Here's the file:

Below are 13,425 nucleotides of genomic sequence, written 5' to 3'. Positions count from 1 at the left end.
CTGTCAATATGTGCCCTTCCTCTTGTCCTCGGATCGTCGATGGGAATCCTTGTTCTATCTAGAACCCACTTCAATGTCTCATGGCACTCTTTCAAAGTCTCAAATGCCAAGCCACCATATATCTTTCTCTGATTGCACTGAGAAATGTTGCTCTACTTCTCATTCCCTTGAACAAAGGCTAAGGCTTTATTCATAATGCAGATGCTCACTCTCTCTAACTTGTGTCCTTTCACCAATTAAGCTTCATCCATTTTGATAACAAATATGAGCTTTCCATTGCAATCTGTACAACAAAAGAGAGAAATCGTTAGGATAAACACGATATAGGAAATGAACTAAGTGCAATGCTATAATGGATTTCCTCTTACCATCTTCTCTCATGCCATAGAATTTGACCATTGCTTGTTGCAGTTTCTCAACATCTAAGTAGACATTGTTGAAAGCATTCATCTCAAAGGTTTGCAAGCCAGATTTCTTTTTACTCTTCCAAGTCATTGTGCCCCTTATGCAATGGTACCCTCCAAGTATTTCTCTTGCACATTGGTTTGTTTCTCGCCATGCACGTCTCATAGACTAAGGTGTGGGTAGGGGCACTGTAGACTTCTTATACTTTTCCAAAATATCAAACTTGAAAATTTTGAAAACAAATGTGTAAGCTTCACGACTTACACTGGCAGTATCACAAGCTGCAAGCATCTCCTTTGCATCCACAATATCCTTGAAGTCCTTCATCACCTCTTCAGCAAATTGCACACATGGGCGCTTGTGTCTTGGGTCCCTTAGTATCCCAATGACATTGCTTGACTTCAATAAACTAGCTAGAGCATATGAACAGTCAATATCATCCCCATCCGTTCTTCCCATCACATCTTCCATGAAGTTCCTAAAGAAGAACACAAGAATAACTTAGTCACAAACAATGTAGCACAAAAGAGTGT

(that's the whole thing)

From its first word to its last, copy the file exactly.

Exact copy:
Below are 13,425 nucleotides of genomic sequence, written 5' to 3'. Positions count from 1 at the left end.
CTGTCAATATGTGCCCTTCCTCTTGTCCTCGGATCGTCGATGGGAATCCTTGTTCTATCTAGAACCCACTTCAATGTCTCATGGCACTCTTTCAAAGTCTCAAATGCCAAGCCACCATATATCTTTCTCTGATTGCACTGAGAAATGTTGCTCTACTTCTCATTCCCTTGAACAAAGGCTAAGGCTTTATTCATAATGCAGATGCTCACTCTCTCTAACTTGTGTCCTTTCACCAATTAAGCTTCATCCATTTTGATAACAAATATGAGCTTTCCATTGCAATCTGTACAACAAAAGAGAGAAATCGTTAGGATAAACACGATATAGGAAATGAACTAAGTGCAATGCTATAATGGATTTCCTCTTACCATCTTCTCTCATGCCATAGAATTTGACCATTGCTTGTTGCAGTTTCTCAACATCTAAGTAGACATTGTTGAAAGCATTCATCTCAAAGGTTTGCAAGCCAGATTTCTTTTTACTCTTCCAAGTCATTGTGCCCCTTATGCAATGGTACCCTCCAAGTATTTCTCTTGCACATTGGTTTGTTTCTCGCCATGCACGTCTCATAGACTAAGGTGTGGGTAGGGGCACTGTAGACTTCTTATACTTTTCCAAAATATCAAACTTGAAAATTTTGAAAACAAATGTGTAAGCTTCACGACTTACACTGGCAGTATCACAAGCTGCAAGCATCTCCTTTGCATCCACAATATCCTTGAAGTCCTTCATCACCTCTTCAGCAAATTGCACACATGGGCGCTTGTGTCTTGGGTCCCTTAGTATCCCAATGACATTGCTTGACTTCAATAAACTAGCTAGAGCATATGAACAGTCAATATCATCCCCATCCGTTCTTCCCATCACATCTTCCATGAAGTTCCTAAAGAAGAACACAAGAATAACTTAGTCACAAACAATGTAGCACAAAAGAGTGT